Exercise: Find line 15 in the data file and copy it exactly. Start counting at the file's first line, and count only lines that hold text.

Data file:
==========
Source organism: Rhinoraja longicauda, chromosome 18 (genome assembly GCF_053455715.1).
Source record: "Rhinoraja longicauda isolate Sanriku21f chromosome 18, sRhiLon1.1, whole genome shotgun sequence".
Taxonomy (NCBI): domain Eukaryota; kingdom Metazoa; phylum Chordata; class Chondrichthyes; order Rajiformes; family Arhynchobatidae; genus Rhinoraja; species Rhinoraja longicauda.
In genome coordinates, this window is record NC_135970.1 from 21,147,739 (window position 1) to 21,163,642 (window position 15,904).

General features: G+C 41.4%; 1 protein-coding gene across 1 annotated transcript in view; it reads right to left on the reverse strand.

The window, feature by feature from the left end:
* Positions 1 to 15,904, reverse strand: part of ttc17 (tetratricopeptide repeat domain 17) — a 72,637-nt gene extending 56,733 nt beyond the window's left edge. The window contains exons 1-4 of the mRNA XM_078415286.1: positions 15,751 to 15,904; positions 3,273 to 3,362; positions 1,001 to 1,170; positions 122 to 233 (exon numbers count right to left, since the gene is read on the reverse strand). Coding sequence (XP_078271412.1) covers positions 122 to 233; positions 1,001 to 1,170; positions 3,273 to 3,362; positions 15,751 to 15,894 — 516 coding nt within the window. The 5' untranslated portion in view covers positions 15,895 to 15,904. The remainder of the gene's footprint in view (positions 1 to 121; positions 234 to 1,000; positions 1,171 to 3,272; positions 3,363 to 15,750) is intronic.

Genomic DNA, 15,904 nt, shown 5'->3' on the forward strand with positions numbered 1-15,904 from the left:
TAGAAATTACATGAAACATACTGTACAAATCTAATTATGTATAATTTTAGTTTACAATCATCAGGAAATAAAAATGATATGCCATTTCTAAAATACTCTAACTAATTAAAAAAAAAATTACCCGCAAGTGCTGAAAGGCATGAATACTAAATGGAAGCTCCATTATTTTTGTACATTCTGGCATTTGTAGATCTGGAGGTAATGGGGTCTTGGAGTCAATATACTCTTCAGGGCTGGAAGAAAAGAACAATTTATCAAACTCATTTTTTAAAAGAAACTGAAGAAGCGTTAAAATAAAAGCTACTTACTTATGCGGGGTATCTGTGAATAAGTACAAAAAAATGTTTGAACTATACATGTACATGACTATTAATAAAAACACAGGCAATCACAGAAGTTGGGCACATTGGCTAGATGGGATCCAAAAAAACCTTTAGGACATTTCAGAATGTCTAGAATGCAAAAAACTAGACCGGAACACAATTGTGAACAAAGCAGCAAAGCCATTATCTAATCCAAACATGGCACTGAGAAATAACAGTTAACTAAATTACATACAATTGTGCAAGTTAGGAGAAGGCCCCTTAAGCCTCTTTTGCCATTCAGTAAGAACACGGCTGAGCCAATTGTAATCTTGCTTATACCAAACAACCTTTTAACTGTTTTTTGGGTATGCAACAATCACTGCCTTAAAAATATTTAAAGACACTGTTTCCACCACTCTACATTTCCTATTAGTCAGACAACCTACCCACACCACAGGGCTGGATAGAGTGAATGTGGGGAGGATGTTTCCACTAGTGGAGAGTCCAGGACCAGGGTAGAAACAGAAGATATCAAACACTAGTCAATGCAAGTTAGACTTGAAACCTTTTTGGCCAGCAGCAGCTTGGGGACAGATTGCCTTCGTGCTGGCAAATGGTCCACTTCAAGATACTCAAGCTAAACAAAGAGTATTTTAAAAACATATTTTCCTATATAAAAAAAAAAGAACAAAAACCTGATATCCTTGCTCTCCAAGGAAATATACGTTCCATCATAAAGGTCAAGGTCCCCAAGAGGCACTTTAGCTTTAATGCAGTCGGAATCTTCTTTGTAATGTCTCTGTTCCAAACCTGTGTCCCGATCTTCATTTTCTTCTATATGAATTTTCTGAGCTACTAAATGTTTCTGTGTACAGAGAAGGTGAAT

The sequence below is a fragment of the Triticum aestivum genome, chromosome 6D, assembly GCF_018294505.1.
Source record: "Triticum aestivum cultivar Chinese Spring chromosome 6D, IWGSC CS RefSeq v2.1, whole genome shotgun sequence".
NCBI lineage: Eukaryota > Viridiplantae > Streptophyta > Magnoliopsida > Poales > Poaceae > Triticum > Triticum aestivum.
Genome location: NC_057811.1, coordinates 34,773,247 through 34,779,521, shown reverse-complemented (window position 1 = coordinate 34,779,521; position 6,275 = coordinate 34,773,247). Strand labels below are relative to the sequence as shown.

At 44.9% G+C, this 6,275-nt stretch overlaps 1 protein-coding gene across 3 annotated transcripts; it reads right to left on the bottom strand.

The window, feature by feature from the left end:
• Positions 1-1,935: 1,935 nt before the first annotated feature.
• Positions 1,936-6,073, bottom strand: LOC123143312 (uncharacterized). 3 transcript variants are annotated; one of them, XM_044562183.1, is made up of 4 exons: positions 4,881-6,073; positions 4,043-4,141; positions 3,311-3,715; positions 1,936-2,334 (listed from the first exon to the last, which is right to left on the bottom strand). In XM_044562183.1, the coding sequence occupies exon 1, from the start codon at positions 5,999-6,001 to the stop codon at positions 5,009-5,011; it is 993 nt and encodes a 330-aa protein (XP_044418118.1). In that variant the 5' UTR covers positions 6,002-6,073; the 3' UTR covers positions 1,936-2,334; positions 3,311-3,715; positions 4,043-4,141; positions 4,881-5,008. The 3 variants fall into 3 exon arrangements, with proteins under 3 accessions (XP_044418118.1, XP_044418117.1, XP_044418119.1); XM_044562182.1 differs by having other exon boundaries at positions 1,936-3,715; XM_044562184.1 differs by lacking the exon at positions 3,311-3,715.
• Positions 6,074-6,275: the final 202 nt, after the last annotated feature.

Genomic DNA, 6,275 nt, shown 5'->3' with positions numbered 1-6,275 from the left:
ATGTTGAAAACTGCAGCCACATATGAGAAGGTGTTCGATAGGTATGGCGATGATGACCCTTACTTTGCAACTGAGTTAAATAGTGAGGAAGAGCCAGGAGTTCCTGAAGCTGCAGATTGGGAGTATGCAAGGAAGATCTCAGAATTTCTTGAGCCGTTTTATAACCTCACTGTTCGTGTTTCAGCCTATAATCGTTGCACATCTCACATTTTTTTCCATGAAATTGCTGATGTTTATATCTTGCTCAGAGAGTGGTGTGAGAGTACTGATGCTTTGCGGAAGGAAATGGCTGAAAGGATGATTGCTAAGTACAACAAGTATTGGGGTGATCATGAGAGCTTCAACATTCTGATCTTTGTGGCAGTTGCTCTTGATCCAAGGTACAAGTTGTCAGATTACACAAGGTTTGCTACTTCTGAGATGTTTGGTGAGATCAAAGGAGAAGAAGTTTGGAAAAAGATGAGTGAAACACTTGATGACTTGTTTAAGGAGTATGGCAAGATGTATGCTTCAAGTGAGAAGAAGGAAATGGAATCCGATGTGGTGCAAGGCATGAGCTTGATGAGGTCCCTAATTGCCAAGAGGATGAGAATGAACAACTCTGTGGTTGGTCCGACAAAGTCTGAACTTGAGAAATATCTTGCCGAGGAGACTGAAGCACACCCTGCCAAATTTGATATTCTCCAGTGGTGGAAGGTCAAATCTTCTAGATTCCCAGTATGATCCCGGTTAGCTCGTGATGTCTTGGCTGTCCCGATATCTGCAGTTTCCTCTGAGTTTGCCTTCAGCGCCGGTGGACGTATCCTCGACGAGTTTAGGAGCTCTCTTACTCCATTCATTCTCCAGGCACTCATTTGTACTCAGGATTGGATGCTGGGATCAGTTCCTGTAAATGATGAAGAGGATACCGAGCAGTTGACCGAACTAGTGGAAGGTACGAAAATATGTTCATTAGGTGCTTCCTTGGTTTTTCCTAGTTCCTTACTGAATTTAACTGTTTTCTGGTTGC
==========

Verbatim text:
The window, feature by feature from the left end: